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Technology Ventures: From Idea to OpportunityChapter 3: Summary
Success in any enterprise requires the
right product, meth...
Technology Ventures: From Idea to OpportunityChapter 3: Table 3.1
Example of a vision for an innovative firm
We strive to ...
Technology Ventures: From Idea to OpportunityChapter 3: Table 3.1
Elements of a vision
Clarity: Easily understood, focused...
Technology Ventures: From Idea to OpportunityChapter 3: Table 3.3 Elements of a Mission Statement
A mission statement is a...
Technology Ventures: From Idea to OpportunityChapter 3: Concept
The Value Proposition defines the company
to the customer.
Technology Ventures: From Idea to OpportunityChapter 3: Table 3.6
The Value Proposition defines the company
to the custome...
Technology Ventures: From Idea to OpportunityChapter 3: concept
The Unique Selling Proposition is a short
version of firm’...
Technology Ventures: From Idea to OpportunityChapter 3: Table 3.8
• Customer Selection Who is the customer?
Is our offerin...
Technology Ventures: From Idea to OpportunityChapter 3: Table 3.9
• Customer Selection: High Relevance
Four Segments: Corp...
Identify and State the Firm’s Core Competencies
Example:
The core competency of Google is the design and operation of an
i...
Competitive Advantage:
The competitive advantage of a firm is its distinctive factors that give it a
superior or favorable...
The market value of a firm is:
MV = CA x D
CA = competitive advantage
D = duration
Technology Ventures: From Idea to Oppor...
Sources of Competitive Advantage
Source Example
Efficiency - Low Costs Alcoa
Product Innovation Intel
Quality - Reliabilit...
Principle 3
The vision, mission, and value proposition, and business model embodied
within the business design firm and po...
Technology Ventures: From Idea to OpportunityChapter 3: Venture Challenge
VENTURE CHALLENGE
1) Create a brief vision state...
Technology Ventures: From Idea to OpportunityChapter 3: DVD Videos
DVD Videos
“Don’t Write a Mission Statement, Write a Ma...
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Chap3

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Chapter 3- Entrepreneurship lecture International University- HCMcity

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Chap3

  1. 1. Technology Ventures: From Idea to OpportunityChapter 3: Summary Success in any enterprise requires the right product, methods, and workers, and each must complement the others. Joseph Burger How do successful entrepreneurs create a compelling business design for their new ventures? To design a new business, the entrepreneur must cogently and clearly describe the customers and their needs and how the new venture will satisfy those needs. Summary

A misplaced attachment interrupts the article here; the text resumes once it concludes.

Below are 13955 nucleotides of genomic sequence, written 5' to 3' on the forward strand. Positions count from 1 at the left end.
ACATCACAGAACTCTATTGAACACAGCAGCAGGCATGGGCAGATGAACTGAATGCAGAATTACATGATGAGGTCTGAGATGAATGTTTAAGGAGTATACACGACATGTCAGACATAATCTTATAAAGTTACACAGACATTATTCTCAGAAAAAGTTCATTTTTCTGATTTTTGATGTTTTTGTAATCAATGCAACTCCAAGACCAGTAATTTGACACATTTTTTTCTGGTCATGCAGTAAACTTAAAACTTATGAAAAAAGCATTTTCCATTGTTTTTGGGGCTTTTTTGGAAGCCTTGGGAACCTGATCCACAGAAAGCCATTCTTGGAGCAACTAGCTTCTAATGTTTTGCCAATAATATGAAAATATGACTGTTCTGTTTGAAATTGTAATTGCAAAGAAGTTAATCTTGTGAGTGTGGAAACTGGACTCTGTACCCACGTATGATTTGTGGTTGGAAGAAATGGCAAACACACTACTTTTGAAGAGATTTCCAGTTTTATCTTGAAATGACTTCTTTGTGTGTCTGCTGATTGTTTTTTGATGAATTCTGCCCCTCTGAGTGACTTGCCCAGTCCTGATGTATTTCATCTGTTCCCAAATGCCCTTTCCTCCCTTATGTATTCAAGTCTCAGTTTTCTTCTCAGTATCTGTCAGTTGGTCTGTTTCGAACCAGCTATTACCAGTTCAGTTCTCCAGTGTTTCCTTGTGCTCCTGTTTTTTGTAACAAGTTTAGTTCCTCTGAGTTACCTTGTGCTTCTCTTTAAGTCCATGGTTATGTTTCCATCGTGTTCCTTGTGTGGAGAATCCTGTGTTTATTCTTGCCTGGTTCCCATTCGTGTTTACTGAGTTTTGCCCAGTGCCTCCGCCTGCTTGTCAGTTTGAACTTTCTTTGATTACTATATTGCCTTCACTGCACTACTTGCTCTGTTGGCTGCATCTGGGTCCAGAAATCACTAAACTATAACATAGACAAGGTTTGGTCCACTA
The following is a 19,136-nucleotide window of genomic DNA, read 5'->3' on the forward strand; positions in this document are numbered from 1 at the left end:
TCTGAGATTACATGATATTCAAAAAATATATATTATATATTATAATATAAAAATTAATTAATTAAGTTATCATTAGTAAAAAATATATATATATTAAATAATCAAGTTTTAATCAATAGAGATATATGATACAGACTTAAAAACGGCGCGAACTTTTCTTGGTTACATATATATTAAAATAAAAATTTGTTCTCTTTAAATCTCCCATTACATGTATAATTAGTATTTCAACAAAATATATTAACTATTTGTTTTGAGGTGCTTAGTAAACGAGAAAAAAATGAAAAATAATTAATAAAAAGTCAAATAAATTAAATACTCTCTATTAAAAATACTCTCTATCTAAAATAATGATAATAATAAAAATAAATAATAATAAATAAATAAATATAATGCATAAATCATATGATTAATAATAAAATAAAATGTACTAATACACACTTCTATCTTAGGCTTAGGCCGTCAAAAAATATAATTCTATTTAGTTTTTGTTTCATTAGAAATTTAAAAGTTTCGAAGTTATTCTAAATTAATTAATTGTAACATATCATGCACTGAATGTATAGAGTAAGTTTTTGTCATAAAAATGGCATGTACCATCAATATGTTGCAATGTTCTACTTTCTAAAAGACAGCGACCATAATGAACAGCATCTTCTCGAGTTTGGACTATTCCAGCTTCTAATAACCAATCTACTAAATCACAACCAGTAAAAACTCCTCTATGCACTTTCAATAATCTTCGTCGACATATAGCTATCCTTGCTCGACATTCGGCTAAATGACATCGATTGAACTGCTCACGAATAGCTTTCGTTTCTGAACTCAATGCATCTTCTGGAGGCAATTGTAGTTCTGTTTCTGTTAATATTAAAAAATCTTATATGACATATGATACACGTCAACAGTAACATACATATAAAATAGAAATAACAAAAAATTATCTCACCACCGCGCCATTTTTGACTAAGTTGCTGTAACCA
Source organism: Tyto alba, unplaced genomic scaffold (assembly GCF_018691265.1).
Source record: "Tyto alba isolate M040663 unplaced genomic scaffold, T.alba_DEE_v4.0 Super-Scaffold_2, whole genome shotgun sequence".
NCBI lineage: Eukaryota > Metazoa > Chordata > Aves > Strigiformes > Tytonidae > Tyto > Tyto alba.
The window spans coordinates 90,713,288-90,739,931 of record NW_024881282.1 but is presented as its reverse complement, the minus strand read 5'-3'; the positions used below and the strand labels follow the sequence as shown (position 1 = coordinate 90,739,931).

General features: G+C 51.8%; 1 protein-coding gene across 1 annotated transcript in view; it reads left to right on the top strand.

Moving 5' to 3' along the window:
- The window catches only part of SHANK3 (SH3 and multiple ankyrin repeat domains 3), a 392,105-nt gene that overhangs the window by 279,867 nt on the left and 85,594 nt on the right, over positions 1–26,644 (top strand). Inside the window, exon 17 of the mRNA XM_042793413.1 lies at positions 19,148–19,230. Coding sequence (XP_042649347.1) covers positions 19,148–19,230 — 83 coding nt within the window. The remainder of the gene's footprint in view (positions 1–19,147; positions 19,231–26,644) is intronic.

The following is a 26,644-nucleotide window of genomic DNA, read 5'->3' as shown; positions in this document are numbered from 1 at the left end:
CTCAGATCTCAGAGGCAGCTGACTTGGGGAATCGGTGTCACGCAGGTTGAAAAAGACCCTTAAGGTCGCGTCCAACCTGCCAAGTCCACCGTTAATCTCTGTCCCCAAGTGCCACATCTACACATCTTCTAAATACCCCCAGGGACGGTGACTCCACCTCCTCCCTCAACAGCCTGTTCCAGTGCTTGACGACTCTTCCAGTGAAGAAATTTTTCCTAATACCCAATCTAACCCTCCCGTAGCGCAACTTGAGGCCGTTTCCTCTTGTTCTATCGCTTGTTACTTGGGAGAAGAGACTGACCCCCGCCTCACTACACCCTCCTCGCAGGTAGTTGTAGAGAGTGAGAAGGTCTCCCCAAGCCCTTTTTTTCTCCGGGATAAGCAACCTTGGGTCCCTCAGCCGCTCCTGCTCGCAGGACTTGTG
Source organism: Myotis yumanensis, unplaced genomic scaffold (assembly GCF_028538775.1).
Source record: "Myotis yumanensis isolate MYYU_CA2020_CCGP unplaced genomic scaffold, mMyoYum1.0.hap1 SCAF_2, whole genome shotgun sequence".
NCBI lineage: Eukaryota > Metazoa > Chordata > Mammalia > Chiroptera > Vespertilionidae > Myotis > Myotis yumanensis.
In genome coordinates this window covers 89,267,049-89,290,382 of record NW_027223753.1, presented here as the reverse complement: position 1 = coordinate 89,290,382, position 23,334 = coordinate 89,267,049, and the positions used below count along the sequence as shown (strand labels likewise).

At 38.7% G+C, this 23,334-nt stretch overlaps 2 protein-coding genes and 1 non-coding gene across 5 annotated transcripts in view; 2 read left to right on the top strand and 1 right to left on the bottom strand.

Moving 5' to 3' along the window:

2. 2. Technology Ventures: From Idea to OpportunityChapter 3: Table 3.1 Example of a vision for an innovative firm We strive to preserve and improve life through the innovation of biomedical devices while supporting, training, and inspiring our employees so that individual ability and creativity is released and rewarded. Our goal is to be a leader in the industry by 2006 and be widely known throughout the world.
  3. 3. Technology Ventures: From Idea to OpportunityChapter 3: Table 3.1 Elements of a vision Clarity: Easily understood, focused. Consistency: Holds constant over a time period, but adjustable as conditions warrant Uniqueness: Special to this organization Purposeful: Provides reason for being
  4. 4. Technology Ventures: From Idea to OpportunityChapter 3: Table 3.3 Elements of a Mission Statement A mission statement is a description of the course of action to implement the vision. • Core Values • Customers and/or Stakeholders • Products • Competitive Advantage • Values Provided to Customer • Markets or Industry Possible Elements of a mission statement
  5. 5. Technology Ventures: From Idea to OpportunityChapter 3: Concept The Value Proposition defines the company to the customer.
  6. 6. Technology Ventures: From Idea to OpportunityChapter 3: Table 3.6 The Value Proposition defines the company to the customer. Five values offered to a customer 1. Product: Performance, quality, features, brand, selection, search, easy to use, safe 2. Price: Fair, visible, consistent, and reasonable 3. Access: Convenient, location, nearby, at-hand, easy to find, in a reasonable time 4. Service: Ordering, delivery, return, check-out 5. Experience: Emotional, respect, ambiance, fun, intimacy, relationships, community